• Caitlin Kennedy

How to turn a plastic bottle into a ski jacket

A look at the process behind how Repreve Fabrics (used by the likes of Planks), recycle waste plastics into fabrics



Living in the mountains, it is in some ways easier to forget about the climate crisis. We exist at a disconnect from the rest of the world and are surrounded by what at first glance seems like pristine nature. But of course, it is not. The mountains within which our village is nestled have been scraped and scragged, with trees torn down and rivers re-routed. As people whose existence here is requisite on continued snowfall, it’s important that we take stock and consider how we can do better, collectively and individually to alleviate the strain on the planet. That’s why we’re partnering up with Planks to shine a light every fortnight on a company or person who are really going all out on the quest to be more sustainable.


We thought we’d kick things off by taking a look at REPREVE, the incredible fabric made from post consumer plastic bottles. The recycled yarn then takes on a second life as a garment made by a myriad of different companies, including, of course, Planks. Unifi (the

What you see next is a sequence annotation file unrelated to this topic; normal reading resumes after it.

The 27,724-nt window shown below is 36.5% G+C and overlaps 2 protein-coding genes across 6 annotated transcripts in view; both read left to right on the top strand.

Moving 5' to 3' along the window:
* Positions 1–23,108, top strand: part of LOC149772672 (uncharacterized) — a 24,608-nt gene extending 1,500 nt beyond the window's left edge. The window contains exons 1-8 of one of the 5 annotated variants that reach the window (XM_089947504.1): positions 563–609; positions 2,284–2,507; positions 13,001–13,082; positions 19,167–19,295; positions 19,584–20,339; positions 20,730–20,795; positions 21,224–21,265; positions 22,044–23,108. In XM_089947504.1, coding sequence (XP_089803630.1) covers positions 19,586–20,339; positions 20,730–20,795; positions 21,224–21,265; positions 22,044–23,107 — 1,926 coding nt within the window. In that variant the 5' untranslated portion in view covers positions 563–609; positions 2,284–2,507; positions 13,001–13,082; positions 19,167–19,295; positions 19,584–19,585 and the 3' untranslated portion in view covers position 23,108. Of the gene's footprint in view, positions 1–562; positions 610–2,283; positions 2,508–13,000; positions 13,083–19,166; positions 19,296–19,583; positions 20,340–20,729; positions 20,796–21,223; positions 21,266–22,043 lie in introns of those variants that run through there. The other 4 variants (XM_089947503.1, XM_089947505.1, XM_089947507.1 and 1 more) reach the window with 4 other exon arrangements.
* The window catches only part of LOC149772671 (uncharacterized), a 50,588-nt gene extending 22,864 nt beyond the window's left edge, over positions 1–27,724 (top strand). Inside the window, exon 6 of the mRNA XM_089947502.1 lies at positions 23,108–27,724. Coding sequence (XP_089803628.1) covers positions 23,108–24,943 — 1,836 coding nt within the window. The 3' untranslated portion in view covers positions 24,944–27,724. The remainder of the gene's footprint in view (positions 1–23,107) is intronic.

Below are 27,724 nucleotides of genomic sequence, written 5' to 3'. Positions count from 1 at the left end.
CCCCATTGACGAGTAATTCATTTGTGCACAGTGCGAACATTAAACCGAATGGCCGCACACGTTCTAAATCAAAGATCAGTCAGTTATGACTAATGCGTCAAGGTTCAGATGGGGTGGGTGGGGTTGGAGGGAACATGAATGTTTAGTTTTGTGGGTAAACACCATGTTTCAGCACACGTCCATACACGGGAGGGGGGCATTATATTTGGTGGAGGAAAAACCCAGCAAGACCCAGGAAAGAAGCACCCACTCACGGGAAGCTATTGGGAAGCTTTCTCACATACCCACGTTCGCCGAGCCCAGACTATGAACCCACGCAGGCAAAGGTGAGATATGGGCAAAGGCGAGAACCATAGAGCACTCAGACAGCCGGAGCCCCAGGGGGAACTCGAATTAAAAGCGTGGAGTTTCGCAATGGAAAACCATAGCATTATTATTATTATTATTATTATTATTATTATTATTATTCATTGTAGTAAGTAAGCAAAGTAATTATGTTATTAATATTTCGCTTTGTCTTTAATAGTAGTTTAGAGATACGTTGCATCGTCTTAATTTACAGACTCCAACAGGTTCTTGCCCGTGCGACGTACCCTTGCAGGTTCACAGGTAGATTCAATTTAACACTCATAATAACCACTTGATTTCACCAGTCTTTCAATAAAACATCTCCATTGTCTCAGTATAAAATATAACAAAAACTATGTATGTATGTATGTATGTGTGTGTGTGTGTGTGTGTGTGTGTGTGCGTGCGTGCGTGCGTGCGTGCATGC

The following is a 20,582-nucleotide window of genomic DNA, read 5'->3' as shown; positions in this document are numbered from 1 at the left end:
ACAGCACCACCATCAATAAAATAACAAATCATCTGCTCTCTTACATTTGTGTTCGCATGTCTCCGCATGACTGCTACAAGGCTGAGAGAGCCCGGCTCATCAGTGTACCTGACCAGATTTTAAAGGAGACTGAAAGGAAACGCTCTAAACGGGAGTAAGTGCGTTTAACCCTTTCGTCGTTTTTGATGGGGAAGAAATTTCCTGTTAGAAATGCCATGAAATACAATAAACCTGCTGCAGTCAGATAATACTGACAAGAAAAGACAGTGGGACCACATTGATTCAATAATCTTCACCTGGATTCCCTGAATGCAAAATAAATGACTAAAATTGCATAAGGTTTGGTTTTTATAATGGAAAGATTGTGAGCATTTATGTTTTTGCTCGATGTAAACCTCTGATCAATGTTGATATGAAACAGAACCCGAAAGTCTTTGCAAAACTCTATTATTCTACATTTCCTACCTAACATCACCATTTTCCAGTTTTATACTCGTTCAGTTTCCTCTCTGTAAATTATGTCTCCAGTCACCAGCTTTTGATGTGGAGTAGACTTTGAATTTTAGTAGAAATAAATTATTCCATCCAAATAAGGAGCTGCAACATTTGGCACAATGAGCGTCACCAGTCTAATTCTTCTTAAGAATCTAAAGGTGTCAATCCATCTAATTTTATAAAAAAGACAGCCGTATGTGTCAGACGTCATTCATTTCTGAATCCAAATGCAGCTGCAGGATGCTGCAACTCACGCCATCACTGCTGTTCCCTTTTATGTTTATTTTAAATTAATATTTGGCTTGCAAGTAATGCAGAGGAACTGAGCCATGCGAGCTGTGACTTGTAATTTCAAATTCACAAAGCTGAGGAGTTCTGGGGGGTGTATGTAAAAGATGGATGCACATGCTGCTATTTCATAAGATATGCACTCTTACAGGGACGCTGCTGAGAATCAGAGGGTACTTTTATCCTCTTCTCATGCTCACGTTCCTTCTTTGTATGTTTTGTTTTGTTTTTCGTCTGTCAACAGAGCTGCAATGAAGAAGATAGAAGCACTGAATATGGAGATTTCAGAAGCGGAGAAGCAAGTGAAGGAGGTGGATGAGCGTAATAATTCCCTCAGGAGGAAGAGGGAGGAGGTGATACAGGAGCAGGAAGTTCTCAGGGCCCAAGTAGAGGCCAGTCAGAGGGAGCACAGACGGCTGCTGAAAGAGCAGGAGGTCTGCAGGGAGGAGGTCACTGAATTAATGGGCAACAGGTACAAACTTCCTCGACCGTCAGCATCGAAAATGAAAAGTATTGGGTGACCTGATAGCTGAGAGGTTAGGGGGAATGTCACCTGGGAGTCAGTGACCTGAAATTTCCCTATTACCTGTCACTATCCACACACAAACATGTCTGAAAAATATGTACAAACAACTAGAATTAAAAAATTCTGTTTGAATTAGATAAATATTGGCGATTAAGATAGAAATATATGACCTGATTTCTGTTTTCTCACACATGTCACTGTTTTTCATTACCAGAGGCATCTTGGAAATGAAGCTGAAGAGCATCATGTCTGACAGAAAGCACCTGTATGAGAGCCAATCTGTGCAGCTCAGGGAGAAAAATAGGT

company that makes REPREVE and other recycled yarns), has prevented over 18 and a half billion plastic bottles from entering landfill since their operation began back in 2007.



So how do you turn a plastic bottle into a coat? And how is it possible to end up with an array of different materials requiring totally different properties? Well, first off, you shred those bottles harder than Woodsy shreds on a pow day. This process is carried out at the REPREVE Bottle Processing Center in North Carolina, which can handle around 2.2 billion bottles a year. The resulting flakes are then melted down into tiny pellets which are melted again, then filtered and spun into threads. Like spaghetti.


The next stage of the materials’ life depends what it will be needed for. Swimwear, for instance, requires a mixture of classic REPREVE yarns, with recycled nylon to allow it to stretch. Technical outerwear, such as Planks Shell Jackets, are mixed with other fibres to give them excellent waterproofing capabilities.



And in a move that has allowed them to close the manufacturing loop, the REPREVE Textile Takeback helps reduce and repurpose scraps, providing the industry with a new way to cut out waste and move toward a zero waste goal for qualifying fabrics. The program recycles REPREVE based fabrics into REPREVE Takeback fibers. With the help of some key environmentally responsible brands, the REPREVE Textile Takeback program recently surpassed three million pounds in takeback fabric.

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